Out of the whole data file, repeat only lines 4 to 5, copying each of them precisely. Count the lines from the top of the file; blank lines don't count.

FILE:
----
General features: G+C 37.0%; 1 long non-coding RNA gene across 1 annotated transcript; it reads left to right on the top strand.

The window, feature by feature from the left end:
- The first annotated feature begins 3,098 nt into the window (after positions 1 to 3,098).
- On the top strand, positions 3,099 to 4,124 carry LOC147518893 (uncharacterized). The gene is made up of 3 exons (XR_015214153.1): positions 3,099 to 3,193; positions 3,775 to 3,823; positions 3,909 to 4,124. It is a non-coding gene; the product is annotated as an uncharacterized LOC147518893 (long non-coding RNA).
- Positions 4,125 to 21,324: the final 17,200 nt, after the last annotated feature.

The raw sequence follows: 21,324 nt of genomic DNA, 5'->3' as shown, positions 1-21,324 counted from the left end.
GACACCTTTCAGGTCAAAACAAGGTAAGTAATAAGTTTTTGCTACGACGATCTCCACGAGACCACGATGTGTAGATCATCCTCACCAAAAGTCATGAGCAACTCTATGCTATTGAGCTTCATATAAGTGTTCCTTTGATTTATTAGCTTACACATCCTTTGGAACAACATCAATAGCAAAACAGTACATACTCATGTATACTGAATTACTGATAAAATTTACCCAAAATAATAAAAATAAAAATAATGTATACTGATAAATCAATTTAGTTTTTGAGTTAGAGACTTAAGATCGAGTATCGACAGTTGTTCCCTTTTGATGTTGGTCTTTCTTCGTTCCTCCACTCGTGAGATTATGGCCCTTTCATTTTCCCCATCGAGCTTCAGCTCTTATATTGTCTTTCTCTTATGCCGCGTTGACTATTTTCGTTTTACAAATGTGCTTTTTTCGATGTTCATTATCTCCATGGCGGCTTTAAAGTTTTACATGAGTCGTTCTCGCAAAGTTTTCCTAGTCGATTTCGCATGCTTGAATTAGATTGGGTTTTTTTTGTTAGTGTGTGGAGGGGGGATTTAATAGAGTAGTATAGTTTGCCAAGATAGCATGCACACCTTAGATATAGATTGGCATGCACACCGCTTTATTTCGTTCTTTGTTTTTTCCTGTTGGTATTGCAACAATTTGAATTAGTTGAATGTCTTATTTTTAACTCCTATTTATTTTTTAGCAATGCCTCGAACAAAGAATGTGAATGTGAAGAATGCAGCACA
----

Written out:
- On the top strand, positions 3,099 to 4,124 carry LOC147518893 (uncharacterized). The gene is made up of 3 exons (XR_015214153.1): positions 3,099 to 3,193; positions 3,775 to 3,823; positions 3,909 to 4,124. It is a non-coding gene; the product is annotated as an uncharacterized LOC147518893 (long non-coding RNA).
- Positions 4,125 to 21,324: the final 17,200 nt, after the last annotated feature.